Even after the law on the Nuclear Regulation Authority was enacted on June 20, 2012, no changes were made to the laws and regulations related to JAEC, and its tasks were also basically left unchanged. Now the government is set to change this situation and discuss the feasibility of dissolving or streamlining the commission. The reason why it has decided to do so is because it has gained a perception that some of the tasks stipulated by the law have lost substance and become dead letters.
The feasibility of dissolving JAEC was included in the Innovative Strategy amid the situation where the revision of the New Framework for Nuclear Energy Policy was being deliberated by JAEC’s Council for a New Framework for Nuclear Energy Policy. The primary factor behind this move seems to have been the media’s revelation of secret meetings held for nuclear power suppliers by JAEC. The Mainichi Shimbun disclosed the existence of the secret meetings in its May 24, 2012 issue and has since repeatedly reported on them.
According to the reports, JAEC discussed the direction of the deliberations by its Council for a New Framework for Nuclear Energy Policy and its technical subcommittee on nuclear power and nuclear fuel cycle with the electric power utilities at the secret meetings, and consulted with them on how to respond to the opinions presented by members of the Council and subcommittee. The disclosure severely damaged public confidence in JEAC.
As a result, the deliberations by the Council for a New Framework for Nuclear Energy Policy, suspended with the outbreak of the nuclear disaster at the Fukushima Daiichi Nuclear Power Station, were halted once again. The council itself was eventually abolished in accordance with the Innovative Strategy.
Why were the electric power suppliers participating in the meetings of JAEC’s clerical staff? This practice means that JAEC had cozy ties with the electric power utilities. But JAEC gave the excuse that the government’s reorganization of its commission carried out in 2001 forced them to work together with the officials of private-sector companies.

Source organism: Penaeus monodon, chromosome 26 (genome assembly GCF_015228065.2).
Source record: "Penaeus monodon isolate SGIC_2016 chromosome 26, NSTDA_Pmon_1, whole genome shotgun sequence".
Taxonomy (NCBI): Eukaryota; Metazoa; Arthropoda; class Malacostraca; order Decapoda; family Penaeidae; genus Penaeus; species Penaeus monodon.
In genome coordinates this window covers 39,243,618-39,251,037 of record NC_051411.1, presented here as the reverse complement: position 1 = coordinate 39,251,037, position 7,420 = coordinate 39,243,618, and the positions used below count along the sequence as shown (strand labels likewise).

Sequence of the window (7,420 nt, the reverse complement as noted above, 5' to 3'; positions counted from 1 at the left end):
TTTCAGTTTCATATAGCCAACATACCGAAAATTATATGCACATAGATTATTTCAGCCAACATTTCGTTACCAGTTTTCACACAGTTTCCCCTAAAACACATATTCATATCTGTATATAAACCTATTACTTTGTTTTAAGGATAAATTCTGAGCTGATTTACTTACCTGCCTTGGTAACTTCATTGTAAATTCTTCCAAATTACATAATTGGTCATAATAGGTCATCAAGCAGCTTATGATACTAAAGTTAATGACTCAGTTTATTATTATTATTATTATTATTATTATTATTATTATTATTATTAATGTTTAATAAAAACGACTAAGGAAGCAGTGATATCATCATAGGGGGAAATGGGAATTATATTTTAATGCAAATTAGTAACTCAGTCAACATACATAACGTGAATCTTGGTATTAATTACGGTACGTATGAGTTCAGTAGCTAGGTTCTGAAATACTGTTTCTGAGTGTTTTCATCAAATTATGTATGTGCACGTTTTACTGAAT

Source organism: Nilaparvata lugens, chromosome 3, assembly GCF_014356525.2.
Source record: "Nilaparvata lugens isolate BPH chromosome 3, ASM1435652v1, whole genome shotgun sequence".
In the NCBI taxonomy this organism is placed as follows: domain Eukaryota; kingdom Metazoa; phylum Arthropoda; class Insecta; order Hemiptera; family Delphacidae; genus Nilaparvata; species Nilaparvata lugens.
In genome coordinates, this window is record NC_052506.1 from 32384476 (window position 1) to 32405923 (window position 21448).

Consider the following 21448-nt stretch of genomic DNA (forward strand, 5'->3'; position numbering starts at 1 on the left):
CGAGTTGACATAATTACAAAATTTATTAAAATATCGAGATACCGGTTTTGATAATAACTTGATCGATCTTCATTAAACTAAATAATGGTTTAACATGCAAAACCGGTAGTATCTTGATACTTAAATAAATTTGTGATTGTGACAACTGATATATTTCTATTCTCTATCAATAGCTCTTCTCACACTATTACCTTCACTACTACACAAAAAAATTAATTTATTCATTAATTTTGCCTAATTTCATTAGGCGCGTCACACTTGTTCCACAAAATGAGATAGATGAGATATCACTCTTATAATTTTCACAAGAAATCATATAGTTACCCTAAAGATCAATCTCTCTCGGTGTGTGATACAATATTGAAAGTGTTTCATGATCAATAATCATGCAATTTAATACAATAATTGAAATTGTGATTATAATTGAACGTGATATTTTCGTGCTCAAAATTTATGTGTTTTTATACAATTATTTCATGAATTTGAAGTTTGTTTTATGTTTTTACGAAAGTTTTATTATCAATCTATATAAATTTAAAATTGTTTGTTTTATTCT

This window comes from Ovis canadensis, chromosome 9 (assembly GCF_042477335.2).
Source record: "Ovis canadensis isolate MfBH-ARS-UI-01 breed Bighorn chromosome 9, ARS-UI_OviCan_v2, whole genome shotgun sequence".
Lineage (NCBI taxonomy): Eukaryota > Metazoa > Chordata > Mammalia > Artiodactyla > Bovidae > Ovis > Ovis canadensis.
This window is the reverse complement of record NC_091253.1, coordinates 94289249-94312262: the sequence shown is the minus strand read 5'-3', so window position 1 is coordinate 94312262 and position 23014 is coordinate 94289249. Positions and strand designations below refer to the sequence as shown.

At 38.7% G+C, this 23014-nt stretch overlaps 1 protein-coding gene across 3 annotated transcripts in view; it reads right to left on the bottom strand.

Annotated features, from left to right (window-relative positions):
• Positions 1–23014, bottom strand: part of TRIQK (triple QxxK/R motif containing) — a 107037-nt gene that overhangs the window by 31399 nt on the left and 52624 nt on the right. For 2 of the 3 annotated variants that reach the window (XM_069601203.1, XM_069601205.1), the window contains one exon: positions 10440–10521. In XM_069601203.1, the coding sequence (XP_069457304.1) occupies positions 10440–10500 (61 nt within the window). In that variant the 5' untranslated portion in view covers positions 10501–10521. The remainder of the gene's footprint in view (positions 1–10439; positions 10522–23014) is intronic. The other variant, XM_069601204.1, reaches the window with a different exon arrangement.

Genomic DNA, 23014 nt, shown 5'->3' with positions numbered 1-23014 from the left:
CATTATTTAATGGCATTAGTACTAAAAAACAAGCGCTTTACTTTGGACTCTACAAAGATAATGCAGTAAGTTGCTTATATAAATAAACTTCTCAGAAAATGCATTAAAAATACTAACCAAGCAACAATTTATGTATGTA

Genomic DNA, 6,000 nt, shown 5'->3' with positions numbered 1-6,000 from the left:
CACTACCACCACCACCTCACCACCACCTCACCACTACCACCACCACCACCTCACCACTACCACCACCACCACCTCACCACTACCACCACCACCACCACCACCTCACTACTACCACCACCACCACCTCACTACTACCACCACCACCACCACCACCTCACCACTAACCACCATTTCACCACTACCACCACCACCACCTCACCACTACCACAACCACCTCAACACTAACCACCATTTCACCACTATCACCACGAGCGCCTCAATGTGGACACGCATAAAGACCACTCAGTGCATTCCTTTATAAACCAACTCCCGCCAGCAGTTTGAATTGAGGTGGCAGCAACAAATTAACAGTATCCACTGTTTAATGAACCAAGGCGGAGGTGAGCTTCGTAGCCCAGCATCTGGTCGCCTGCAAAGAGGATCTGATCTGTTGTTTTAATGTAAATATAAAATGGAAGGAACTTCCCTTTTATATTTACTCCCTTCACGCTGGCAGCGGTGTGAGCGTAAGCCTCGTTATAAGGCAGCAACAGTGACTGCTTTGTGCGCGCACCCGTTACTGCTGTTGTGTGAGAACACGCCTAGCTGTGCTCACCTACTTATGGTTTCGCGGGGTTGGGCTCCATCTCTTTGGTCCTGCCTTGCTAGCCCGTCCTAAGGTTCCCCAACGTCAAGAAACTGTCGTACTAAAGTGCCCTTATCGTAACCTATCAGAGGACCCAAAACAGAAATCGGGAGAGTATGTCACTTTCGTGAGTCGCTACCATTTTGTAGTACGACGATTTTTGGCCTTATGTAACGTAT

JAEC was established as internal subdivisions under the Science and Technology Agency (STA), and the agency officials were in charge of JAEC’s clerical work. At that time, The STA Director General also filled the post of the commission’s chairman.
However, STA was disbanded in the organizational realignment and JAEC was placed under the Cabinet Office. A new system of appointing a civilian as chairman of the commission was introduced, and the officials of the Cabinet Office were charged with carrying out JAEC’s clerical work, but the number of staff members was drastically reduced.
Since then, JAEC routinely accepted help from private-sector enterprises. JAEC Chairman Shunsuke Kondo said the commission began receiving help from the electric power companies when its office was moved to the Cabinet Office (However, Kondo was not the JAEC Chairman at that time.) Kondo appeared to have been fully aware that the acceptance of such help from power suppliers would undermine the neutrality of the commission. Kondo thus created an excuse that the utility officials came to the JAEC office to attend meetings of his private consulting group.
The National Policy Unit has investigated the secret meetings and has concluded that the deliberations by the Council and the subcommittee were affected and swayed by the secret meetings. Taking this conclusion into consideration, the government included the above-mentioned measures against JAEC in the Innovative Strategy.
In response to this, a panel comprised of intellectuals for reviewing JAEC was set up within the National Policy Unit, which was headed by then National Policy Minister Seiji Maehara. The ten intellectuals on the panel began deliberations on this issue on October 19, and this writer participated in the deliberations as one of the members.